|Founded||1920 as CFRNA|
|Commenced operations||September 18, 1954|
|Frequent-flyer program||Flying Blue|
|Headquarters||Henri Coandă International Airport
Otopeni, Ilfov County, Romania
|Key people||Christian Edouard Heinzmann, CEO and Accountable Manager|
|Revenue||247 million € (2013)|
|Operating income||-29,5 million € (2013)|
S.C. Compania Națională de Transporturi Aeriene Române TAROM S.A., doing business as TAROM, is the flag carrier and oldest currently operating airline of Romania, based in Otopeni, with its headquarters and its main hub at Henri Coandă International Airport. It is currently the largest airline operating in Romania based on fleet size, international destinations, international flights and second largest measured by passenger carried, behind Wizz Air.
The brand name is an acronym for Romanian: Transporturile Aeriene ROMâne (Romanian Air Transport). Over ninety-seven percent (97.05%) of TAROM is owned by the Romanian Government (Ministry of Transport). The airline transported almost 2.2 million passengers in 2013, with an average load factor of 66%. The airline joined SkyTeam on 25 June 2010.
- 1 History
- 2 Corporate affairs
- 3 Destinations
- 4 Fleet
- 5 Incidents and accidents
- 6 See also
- 7 References
- 8 External links
Romania's first national airline was founded in 1920 under the name CFRNA - (French-Romanian Company for Air Navigation). The airline used French-built Potez 15 aircraft for its passenger/mail service between Paris and Bucharest via several cities in Central Europe. In 1925, the city of Galaţi became the first destination in Romania served by regular flights followed, from 24 June 1926, by an extended service to Iaşi and Chişinău. Ten de Havilland DH.9 and five Ansaldo A.300, in addition to the Potez aircraft, operated the service. In 1928 the airline changed its name to SNNA - Serviciul Naţional de Navigaţie Aeriană (The National Air Navigation Service). In 1930, the company adopted the name LARES - Liniile Aeriene Române Exploatate de Stat (Romanian Air Line State Run) while 1937 saw the merger of LARES with its competitor, SARTA (Societatea Anonimă Română de Transporturi Aeriene).
Post-World War II
After World War II, when the Soviet Union had extended its influence across Eastern Europe, the airline TARS (Transporturi Aeriene Româno-Sovietice) was established on 8 August 1945, jointly owned by the governments of Romania and the Soviet Union. Domestic operations were started from Bucharest (Băneasa Airport) on 1 February 1946. The company's Soviet share was purchased by Romania and, on 18 September 1954, the airline adopted the name of TAROM - (Transporturi Aeriene Române - Romanian Air Transport). By 1960, TAROM was flying to a dozen cities across Europe. 1966 saw the operation of its first transatlantic flight. On 14 May 1974, it launched a regular service to New York City - (John F. Kennedy International Airport).
Being part of the regional group of airlines within Eastern Bloc states meant that for much of its history TAROM has operated Soviet-designed planes. These included the Li-2, Ilyushin Il-14, Ilyushin Il-18 long-range turboprop, Ilyushin Il-62 long-range jet airliner, Antonov An-24 regional turboprop, and the Tupolev Tu-154 medium-range tri-jet. As was the case with a number of other nations, the Il-62 was the first long-range jet airliner to be put into operation by Romania (1973). Five examples (three Il-62 and two later version Il-62M with a range of 10,000 km) were owned by TAROM, which also leased the planes to other operators.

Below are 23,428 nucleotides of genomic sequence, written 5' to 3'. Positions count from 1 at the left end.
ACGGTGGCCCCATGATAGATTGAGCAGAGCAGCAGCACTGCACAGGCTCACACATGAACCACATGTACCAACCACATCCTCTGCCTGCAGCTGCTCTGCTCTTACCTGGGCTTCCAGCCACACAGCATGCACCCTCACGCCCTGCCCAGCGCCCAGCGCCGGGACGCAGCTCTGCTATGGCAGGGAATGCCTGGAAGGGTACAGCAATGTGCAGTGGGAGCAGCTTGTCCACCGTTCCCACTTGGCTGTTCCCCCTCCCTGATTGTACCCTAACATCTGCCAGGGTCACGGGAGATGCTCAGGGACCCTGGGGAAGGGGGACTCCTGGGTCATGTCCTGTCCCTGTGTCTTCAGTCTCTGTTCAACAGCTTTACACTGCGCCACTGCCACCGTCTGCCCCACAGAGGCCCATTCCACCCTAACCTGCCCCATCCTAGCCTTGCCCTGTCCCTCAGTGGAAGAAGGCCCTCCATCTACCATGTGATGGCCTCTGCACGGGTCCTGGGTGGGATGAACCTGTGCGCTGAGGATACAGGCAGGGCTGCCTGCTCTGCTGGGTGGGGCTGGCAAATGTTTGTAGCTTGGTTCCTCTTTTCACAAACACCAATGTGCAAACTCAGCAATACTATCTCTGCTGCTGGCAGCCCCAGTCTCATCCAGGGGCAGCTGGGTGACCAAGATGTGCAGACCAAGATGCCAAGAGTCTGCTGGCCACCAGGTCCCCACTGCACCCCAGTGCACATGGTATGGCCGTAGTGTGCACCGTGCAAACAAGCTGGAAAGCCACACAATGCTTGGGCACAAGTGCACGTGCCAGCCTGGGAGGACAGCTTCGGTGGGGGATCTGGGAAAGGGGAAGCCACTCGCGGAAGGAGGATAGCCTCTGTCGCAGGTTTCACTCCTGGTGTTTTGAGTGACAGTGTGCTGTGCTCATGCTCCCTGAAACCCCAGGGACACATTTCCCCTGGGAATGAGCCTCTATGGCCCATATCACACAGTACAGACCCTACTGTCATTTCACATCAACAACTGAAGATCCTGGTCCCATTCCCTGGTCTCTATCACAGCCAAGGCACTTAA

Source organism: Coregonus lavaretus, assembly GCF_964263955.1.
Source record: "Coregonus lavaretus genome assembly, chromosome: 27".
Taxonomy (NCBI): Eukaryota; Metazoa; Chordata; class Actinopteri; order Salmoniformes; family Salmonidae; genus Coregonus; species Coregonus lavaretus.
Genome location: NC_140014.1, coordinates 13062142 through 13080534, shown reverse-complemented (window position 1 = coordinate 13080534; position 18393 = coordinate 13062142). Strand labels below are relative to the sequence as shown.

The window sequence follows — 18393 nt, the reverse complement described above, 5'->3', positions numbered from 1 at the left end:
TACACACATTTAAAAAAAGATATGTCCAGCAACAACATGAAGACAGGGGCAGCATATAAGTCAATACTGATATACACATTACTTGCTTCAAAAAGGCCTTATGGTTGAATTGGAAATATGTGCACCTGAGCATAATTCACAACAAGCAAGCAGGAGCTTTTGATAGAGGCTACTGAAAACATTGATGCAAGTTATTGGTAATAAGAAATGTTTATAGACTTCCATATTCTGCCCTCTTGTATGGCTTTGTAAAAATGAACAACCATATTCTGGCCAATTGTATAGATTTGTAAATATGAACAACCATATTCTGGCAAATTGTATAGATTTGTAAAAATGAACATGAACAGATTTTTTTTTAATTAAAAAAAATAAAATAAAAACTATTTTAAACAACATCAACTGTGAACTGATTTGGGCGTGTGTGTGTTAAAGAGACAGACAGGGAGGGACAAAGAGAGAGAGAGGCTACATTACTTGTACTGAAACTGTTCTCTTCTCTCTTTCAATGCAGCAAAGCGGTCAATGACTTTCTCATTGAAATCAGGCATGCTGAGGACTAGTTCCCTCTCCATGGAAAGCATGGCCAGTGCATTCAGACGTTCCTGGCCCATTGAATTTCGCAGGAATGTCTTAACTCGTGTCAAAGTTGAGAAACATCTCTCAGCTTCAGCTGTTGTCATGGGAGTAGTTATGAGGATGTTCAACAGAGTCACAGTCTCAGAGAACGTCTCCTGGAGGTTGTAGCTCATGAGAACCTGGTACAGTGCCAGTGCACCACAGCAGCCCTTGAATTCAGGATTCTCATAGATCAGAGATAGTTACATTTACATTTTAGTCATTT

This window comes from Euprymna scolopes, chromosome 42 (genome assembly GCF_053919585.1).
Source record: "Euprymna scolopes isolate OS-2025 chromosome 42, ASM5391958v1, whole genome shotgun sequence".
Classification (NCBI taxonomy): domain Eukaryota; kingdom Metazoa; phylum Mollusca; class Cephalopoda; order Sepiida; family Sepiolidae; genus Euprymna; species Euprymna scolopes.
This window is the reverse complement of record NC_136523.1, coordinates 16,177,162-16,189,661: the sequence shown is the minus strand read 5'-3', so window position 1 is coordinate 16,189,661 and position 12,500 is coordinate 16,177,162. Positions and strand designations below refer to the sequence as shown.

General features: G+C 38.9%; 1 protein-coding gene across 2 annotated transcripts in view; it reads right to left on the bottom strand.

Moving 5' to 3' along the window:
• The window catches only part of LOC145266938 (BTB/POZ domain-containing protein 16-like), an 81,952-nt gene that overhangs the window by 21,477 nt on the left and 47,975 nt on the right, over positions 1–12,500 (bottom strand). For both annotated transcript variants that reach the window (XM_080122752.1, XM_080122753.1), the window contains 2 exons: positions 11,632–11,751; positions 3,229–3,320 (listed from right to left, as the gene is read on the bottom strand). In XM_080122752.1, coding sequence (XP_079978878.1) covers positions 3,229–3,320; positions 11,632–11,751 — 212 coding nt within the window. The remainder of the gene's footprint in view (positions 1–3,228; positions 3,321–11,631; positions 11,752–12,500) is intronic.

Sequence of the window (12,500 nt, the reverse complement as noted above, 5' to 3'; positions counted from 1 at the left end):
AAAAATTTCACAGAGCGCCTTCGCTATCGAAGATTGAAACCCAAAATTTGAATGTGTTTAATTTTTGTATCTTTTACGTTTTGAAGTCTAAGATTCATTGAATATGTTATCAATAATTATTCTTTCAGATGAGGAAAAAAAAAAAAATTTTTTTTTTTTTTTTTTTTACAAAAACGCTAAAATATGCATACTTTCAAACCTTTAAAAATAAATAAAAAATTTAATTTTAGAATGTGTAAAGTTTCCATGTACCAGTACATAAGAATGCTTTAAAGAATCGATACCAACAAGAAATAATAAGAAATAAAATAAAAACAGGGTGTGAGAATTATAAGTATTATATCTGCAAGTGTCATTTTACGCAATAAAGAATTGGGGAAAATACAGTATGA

An exception to Soviet-built planes was made in 1968, when TAROM bought the BAC One Eleven for European and Middle East destinations, and in 1974 when it acquired Boeing 707 aircraft to share its long-haul operations with the Il-62. In 1978, a contract was signed with the UK enabling Rombac to manufacture the BAC One Eleven at Baneasa near Bucharest. Meanwhile, the 707 and Il-62 long-range aircraft were operating New York (via Amsterdam, later London and finally Vienna), Abu-Dhabi-Bangkok-Singapore, and Karachi-Beijing. TAROM was the only Eastern Bloc airline to operate flights to Tel Aviv, Israel.
It was only after the collapse of the Communist Party in 1989 that the airline was able to acquire more Western-built jets. By 1993, TAROM had introduced long-haul flights to Montreal and Bangkok using Ilyushin Il-62 and Airbus A310 aircraft.
During the 1990s, TAROM replaced its long-haul fleet of Boeing 707s and IL-62s with two new A310 aircraft and a third one in lease (the last Il-62 being sold in 1999). In 2001, the airline cancelled its non-profitable long-haul services to Bangkok and Montreal and also terminated services to its remaining intercontinental destinations of Beijing in 2003, Chicago in 2002, and New York City in 2003.
TAROM terminated loss-making domestic services to Craiova, Tulcea, Caransebeş, and Constanţa, and focused its activity on service to key destinations in Europe and the Middle East. 2004 was the first profitable year of the last decade.
TAROM is recovering from a difficult period that began in the 1990s, when losses of up to $68 million per year were registered, caused by unprofitable routes. At the beginning of the new millennium, the airline initiated a programme that was aimed at restoring profitability. This was achieved by terminating loss-making intercontinental services.
TAROM has decided to focus its operations on Bucharest (Henri Coandă International Airport) (OTP) and Cluj-Napoca International Airport (CLJ), and initiated direct international flights from Sibiu International Airport (SBZ). Codeshare agreements with foreign partner airlines are in place for several international routes.